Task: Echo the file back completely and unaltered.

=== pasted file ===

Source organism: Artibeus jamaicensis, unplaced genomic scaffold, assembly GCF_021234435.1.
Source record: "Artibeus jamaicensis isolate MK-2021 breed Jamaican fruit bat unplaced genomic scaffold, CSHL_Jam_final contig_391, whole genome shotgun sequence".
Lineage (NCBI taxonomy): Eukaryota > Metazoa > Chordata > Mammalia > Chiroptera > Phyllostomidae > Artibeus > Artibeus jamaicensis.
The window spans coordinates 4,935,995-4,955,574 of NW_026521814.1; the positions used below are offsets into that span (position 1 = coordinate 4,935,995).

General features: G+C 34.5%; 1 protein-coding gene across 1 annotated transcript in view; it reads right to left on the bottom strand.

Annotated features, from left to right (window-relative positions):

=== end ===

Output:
Source organism: Artibeus jamaicensis, unplaced genomic scaffold, assembly GCF_021234435.1.
Source record: "Artibeus jamaicensis isolate MK-2021 breed Jamaican fruit bat unplaced genomic scaffold, CSHL_Jam_final contig_391, whole genome shotgun sequence".
Lineage (NCBI taxonomy): Eukaryota > Metazoa > Chordata > Mammalia > Chiroptera > Phyllostomidae > Artibeus > Artibeus jamaicensis.
The window spans coordinates 4,935,995-4,955,574 of NW_026521814.1; the positions used below are offsets into that span (position 1 = coordinate 4,935,995).

General features: G+C 34.5%; 1 protein-coding gene across 1 annotated transcript in view; it reads right to left on the bottom strand.

Annotated features, from left to right (window-relative positions):